Price your property competitively from the start
Pricing your property correctly, right from the start, is without doubt your top priority.
Well-priced does not mean “cheap”, but a price that meets the market. Suitable pricing for selling a property quickly, is what wearing a pleasant smile is to a speed dating night – nothing gets started without one.
A new property listing will attract the most views in the first two-three weeks, and then interest levels plunge. So to sell quickly, you need to take full advantage of this window of opportunity with a price that will attract the most interest. This cannot be overstated. Smile at your market with an attractive price.
If after a few weeks your property isn’t attracting the type of enquiry needed to sell, talk to your Harcourts Sales Consultant about a price drop. If this becomes necessary, the best option is to reduce your price significantly once, rather than incrementally several times, which can quickly build cynicism in the minds of potential buyers.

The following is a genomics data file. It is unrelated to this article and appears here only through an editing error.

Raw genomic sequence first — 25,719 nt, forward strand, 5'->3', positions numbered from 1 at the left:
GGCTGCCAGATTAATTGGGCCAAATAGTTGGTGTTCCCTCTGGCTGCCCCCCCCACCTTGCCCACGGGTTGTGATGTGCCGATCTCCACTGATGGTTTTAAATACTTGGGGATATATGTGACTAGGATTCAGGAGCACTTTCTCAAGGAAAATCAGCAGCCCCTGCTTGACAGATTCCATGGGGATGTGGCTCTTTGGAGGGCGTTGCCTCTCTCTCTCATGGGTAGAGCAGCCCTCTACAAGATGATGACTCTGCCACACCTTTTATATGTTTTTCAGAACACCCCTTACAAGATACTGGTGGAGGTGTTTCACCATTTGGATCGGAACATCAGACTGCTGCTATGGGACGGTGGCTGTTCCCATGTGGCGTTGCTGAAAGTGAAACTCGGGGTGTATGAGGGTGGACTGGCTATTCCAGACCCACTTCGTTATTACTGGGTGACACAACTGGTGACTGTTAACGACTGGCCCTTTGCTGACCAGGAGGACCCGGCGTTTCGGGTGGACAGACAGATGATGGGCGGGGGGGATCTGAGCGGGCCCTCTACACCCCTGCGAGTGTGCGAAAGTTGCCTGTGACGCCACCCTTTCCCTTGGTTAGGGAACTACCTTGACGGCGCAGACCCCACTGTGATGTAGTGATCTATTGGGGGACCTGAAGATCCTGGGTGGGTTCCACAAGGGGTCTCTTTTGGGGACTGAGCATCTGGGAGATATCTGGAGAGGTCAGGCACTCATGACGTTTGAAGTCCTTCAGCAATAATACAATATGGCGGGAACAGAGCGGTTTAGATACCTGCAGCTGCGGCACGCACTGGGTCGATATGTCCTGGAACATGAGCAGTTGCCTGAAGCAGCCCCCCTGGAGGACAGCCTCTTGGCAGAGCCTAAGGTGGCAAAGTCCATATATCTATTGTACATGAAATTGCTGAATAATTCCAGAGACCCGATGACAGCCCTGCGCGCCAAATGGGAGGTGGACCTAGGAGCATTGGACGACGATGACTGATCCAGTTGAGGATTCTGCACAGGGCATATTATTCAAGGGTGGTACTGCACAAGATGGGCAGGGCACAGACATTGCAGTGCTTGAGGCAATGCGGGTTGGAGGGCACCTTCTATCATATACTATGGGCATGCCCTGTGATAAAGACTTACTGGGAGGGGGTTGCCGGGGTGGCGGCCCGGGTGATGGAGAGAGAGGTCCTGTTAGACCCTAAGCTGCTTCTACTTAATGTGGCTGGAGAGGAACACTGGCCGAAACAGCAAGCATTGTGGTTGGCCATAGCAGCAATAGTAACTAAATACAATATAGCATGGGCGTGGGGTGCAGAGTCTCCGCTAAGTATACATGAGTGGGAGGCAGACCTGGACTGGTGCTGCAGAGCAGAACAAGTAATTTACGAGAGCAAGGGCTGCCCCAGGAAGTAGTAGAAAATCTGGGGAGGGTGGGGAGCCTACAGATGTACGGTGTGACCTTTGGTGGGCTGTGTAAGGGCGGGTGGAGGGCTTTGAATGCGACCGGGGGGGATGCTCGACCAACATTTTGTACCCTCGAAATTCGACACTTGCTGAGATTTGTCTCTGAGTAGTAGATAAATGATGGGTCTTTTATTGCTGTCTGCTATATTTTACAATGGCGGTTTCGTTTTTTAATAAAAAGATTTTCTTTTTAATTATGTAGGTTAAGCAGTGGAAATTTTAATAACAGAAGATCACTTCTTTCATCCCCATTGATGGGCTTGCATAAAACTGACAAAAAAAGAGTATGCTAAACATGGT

More information about pricing your property is available here.
There is no doubt that the systems, expertise and connections available to you through engaging a professional real estate agent will increase your chance of a quick sale.
Don’t forget your real estate agent not only has a vested interest in selling your property, but doing so quickly. They are on your side.
Talk to your agent about using all the marketing tools available to gain maximum exposure for your property, and make sure these tactics are connecting with the type of buyer more likely to buy.
Open houses are important, but be ready at all times for a showing and second inspections. Follow up your Sales Consultant continually for feedback from potential buyers.